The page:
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PW Loses Some People, Gains Aggregate Web Content

Yesterday afternoon, we got a sudden tip from somebody outside Publishers Weekly about a big meeting among the magazine’s staff and the news—which we were able to confirm independently—that veteran features editor Dick Donahue (from whom, we note in the interest of full disclosure, we have received several assignments over the years) was no longer with the company. Not having anything more to go on than that, we floated the balloon and asked the obvious question (what’s going on?)—eventually receiving a comment from executive managing editor Michael Coffey, who assured that the meeting was about “a promising new partnering program called Book Life, which will be a web page hosting eight to 10 book-oriented sites.”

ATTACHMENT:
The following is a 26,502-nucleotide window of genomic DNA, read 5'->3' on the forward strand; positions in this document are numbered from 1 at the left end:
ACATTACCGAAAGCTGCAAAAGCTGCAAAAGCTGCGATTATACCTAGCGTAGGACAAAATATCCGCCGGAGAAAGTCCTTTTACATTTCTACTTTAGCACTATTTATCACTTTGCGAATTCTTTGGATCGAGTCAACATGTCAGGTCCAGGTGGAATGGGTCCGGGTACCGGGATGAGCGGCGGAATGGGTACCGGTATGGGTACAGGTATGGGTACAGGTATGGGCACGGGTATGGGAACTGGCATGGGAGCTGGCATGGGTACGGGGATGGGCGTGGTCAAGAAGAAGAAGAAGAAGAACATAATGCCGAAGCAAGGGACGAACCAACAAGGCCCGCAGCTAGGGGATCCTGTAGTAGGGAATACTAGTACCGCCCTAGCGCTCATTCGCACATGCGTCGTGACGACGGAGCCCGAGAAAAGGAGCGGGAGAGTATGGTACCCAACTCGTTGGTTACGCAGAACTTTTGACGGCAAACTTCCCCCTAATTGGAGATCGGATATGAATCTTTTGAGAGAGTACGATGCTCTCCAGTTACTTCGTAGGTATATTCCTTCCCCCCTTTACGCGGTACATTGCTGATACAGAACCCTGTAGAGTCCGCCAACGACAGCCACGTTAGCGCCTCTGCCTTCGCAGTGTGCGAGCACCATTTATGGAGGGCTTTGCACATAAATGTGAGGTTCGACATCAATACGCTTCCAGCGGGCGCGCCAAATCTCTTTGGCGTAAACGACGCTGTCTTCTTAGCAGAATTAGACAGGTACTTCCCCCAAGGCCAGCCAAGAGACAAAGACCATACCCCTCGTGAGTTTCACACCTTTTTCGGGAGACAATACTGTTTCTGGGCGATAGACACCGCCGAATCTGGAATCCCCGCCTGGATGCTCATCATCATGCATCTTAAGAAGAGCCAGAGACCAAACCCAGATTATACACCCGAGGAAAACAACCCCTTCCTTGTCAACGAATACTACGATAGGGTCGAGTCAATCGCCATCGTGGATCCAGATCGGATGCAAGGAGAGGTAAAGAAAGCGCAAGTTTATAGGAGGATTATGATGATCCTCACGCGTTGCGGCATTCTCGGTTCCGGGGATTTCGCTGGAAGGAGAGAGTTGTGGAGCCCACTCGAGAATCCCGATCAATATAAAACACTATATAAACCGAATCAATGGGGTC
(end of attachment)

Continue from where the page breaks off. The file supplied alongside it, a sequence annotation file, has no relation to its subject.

“Nothing more dramatic than that happened, sorry,” he added, which jibes with what we’d heard from other sources at the magazine: That the layoffs—which affected less than half a dozen people at PW and Library Journal, and as many as 50 people throughout Reed Business Information, had taken place late last week, and that although some portion of yesterday’s meeting was apportioned for answering whatever questions staffers may have had about the recent unpleasantness, the Book Life project was the primary topic of conversation. This will be the second time that PW has attempted to launch a Book Life brand; we look forward to discovering whether this online version will emulate the original print magazine’s attempts to reach, in Sara Nelson‘s words, “a group of interested civilians, passionate readers who care about books and want to know more about the business, how the process works… [and] want to go behind the scenes of the book culture.” Not to mention which “book-oriented sites” PW will be tapping to supply them with content…

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